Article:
Wednesday, February 1, 2017


Continuing Professional Development (CPD) is mandatory for teachers in order to stay up-to-date with current trends and innovations in your profession. Not everyone is able to enrol in development courses or start an MA due to time limitatons but also to money issues, but thanks to the Internet it is now possible to improve the quality of your work without spending too much (money and time). There are a lot of actions we can take to improve our CPD and I will comment on the ones I have found particularly useful recently.

1. Learn from your peers: this is probably the first step you should take; your workmates can provide very useful feedback if you allow them to attend your classes and  share with other colleagues their opinions about the classes observed. Constructive feedback will make everyone aware of what you are doing well in class and what the areas for improvement are. Many teachers may feel overwhelmed by having a colleague in class but if you realise how helpful it can be then they should be at ease with it. 

At the school you can also organise workshops and seminars. Every single teacher from the school can contribute with their ideas because I am sure everyone has a set of activities they know work well with students. Sharing is the key here, and therefore all teachers can benefit from these gatherings. Bearing in mind that these are activities for language learning, teachers from other departments (French, German, Italian...) can join these sessions too and share their experiences and also learn from the others.

Cambridge University Press conference
2. Attend conferences and seminars: publishing companies organise annual events for language teachers where they bring teacher trainers to discuss current trends in English Language Teaching. These events are usually free to attend, you only have to register online. Of course, they will present and make publicity of their materials but apart from that this is a great opportunity to meet up with other professionals from other schools, chat during coffee breaks about the talks and exchange opinions. I have recently attended two seminars, one organised by Pearson and the other by Cambridge University Press and both held in Valencia. The experience was fantastic and I am sure I will repeat next year.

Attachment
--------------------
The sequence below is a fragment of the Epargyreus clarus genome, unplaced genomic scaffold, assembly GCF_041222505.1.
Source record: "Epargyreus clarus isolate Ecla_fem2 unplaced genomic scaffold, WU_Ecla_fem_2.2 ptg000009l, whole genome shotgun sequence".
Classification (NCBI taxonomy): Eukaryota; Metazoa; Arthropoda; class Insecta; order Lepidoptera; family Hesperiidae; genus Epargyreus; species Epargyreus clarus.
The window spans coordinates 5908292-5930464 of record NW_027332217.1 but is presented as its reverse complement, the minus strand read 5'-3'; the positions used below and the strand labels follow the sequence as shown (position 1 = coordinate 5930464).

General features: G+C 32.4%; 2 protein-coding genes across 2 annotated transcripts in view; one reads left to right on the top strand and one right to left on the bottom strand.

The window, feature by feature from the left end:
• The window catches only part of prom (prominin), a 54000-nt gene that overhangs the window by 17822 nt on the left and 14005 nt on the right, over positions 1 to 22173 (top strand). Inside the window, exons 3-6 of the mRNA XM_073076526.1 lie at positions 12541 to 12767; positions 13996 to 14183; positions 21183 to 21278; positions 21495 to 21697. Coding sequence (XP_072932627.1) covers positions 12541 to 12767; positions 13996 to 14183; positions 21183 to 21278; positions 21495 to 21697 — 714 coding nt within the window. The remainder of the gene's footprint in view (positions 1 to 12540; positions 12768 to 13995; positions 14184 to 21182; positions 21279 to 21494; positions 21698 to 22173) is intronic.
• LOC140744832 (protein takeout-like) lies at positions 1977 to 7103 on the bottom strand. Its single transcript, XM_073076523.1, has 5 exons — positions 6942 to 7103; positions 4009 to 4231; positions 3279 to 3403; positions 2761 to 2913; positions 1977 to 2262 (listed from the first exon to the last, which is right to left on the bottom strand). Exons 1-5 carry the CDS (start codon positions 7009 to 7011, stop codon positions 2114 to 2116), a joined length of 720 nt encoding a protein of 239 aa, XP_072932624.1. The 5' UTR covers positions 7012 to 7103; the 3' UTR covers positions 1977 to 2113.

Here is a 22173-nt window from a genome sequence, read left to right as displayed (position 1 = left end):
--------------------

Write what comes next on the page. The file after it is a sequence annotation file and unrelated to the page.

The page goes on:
3. Webinars: many publishing companies such as MacMillan, CUP, OUP or Pearson and teacher organisations like IATEFL or BELTA offer free online webinars on a variety of topics. You may find them on their website but also posted on youtube. You may follow them live or wait until the webinar is uploaded onto their website. The advantage of watching them live is to participate in the discussions that usually accompany such webinars. The British Council also offer these events on their website; all you have to do is register and enjoy them.

4. Blogs: there are plenty of ELT professionals willing to share their ideas online. They often suggest activities, tools or their own reflections on English language Teaching and Learning. Subscribe to these blogs and you will be sent the latest updates directly to your email account. Some of the blogs I am subscribed to include Shelley Terrell's, Joanna Malefaki's, David Petrie's, Sandy Millin's or Vicky Loras's; they are all very active in the online community.